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Taking it out of the box, it’s clear that Corsair hasn’t skimped on materials compared to their other keyboards. The K63 is remarkably similar to the larger, wired K68 we reviewed here, minus the RGB backlighting, dust, and spill resistance. Apart from being wireless, this variant is also tenkeyless, which means it lacks the full number pad. As a result, we also find some of our media controls shifted to the left side of the board. It’s heavy, coming in at just under two-and-a-half pounds and offers very little flex thanks to the steel mounting plate under the keys.

Continue reading our review of the Corsair K63 Wireless Keyboard and Lapboard!

Subject: General Tech
Manufacturer: Logitech

The Creative Craft

The Logitech Craft is an object lesson in not judging a book by its cover. By all appearances, it’s seems to be a standard chiclet keyboard with a volume wheel. Nothing impressive, though, sure, it looks sleek. For those willing to look just as little bit closer, you’ll find one of the most versatile keyboards on the market today. That “volume wheel” is more than meets the eye and has the potential to provide a more efficient workflow for creatives and business professionals alike.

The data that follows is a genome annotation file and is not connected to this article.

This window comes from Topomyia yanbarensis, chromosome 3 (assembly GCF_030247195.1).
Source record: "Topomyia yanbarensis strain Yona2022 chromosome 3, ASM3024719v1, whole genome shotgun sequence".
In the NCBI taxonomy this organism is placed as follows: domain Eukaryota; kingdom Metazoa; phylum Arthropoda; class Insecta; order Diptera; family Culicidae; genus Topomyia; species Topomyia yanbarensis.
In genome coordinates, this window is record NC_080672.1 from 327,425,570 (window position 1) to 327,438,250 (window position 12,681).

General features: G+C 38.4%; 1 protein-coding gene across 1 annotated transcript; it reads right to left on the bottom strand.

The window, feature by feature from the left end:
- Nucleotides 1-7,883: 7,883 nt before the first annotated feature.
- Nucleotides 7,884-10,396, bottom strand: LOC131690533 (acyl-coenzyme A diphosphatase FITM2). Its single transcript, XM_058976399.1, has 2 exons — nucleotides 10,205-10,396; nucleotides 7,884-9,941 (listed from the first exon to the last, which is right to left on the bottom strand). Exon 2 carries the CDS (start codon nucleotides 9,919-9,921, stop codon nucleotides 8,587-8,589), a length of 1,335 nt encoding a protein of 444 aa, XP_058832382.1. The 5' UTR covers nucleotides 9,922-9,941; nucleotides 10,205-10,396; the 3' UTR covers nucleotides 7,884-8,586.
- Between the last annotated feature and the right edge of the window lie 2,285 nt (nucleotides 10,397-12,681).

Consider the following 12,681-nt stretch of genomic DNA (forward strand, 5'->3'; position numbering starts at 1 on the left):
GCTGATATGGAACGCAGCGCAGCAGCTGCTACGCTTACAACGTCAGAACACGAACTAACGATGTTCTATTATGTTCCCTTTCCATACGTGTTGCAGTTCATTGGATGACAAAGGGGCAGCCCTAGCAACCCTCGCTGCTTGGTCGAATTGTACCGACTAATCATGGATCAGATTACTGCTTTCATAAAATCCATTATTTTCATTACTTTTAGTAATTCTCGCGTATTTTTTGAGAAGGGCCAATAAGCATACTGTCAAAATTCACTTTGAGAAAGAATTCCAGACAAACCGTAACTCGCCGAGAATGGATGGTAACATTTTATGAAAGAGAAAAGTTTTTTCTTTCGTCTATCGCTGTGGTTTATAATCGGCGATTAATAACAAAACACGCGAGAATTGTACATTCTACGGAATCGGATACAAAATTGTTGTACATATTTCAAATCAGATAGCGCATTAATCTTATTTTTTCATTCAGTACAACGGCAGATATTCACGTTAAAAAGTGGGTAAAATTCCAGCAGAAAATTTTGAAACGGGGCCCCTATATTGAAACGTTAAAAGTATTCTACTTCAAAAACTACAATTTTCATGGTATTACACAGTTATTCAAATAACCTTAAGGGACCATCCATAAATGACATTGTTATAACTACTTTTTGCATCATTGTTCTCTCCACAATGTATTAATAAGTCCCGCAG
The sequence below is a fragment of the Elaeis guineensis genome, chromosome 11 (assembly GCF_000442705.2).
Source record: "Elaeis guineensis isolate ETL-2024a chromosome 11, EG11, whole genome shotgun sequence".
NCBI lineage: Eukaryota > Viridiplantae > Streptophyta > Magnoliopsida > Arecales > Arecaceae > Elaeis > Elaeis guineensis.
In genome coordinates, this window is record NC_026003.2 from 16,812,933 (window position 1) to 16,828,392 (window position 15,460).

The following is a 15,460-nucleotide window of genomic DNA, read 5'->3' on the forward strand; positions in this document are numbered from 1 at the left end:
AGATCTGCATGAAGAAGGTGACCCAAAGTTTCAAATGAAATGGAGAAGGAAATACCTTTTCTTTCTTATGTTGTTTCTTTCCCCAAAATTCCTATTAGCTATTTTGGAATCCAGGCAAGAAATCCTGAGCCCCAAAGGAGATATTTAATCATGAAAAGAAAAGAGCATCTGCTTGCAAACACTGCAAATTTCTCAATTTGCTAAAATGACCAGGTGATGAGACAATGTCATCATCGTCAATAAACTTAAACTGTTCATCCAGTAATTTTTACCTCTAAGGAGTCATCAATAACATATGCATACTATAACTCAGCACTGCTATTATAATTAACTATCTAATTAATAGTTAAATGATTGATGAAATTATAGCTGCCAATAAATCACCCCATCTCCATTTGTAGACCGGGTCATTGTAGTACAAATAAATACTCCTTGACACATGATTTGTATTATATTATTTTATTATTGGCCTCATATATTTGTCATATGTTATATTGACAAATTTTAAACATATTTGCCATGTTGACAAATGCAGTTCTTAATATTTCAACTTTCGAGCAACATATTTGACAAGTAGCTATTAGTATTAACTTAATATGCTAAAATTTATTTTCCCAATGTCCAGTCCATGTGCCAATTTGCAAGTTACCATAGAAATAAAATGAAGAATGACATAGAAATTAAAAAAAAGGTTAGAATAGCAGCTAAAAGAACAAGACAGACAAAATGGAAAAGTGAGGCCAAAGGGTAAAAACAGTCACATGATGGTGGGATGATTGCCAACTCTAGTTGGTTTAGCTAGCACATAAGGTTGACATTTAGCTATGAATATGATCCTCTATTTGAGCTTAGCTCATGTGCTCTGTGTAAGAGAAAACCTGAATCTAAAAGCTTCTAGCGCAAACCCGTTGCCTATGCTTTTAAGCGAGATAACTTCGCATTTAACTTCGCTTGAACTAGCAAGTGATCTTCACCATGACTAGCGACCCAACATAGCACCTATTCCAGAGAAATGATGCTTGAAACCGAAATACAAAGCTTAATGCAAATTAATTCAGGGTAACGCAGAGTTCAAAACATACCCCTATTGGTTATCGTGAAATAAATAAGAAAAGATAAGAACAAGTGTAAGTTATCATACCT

Specifications and Design

  • MSRP: $199.99 (Amazon.com)
  • Dimensions (HxWxD): 32 mm x 430 mm x 149 mm
  • Connectivity: Logitech Unifying 2.4GHz wireless technology, USB 2.0, Bluetooth Low Energy technology
  • Program Compatibility:
    • Microsoft Word®, Microsoft PowerPoint®, Microsoft Excel® 2010, 2013 and 2016 - Windows only
    • Adobe® Photoshop® CC, Adobe Photoshop Lightroom® Classic CC, Adobe® Illustrator®CC, Adobe® Premiere® Pro CC 2017 and above – Windows and Mac, Adobe Reader DC
    • VLC Media Player - Windows
  • Preview, Quicktime, Safari® - Mac
  • Spotify™ - Windows and Mac
  • Additional Features:
    • 10m wireless range
  • Wireless encryption
  • On/Off power switch
  • 3 connection indicator lights
  • Caps lock indicator light
  • Battery indicator light
  • Rechargeable with USB type C
  • Compatible with Logitech Flow enabled mice
  • Weight: 960g
  • Warranty: 1-Year Limited Hardware Warranty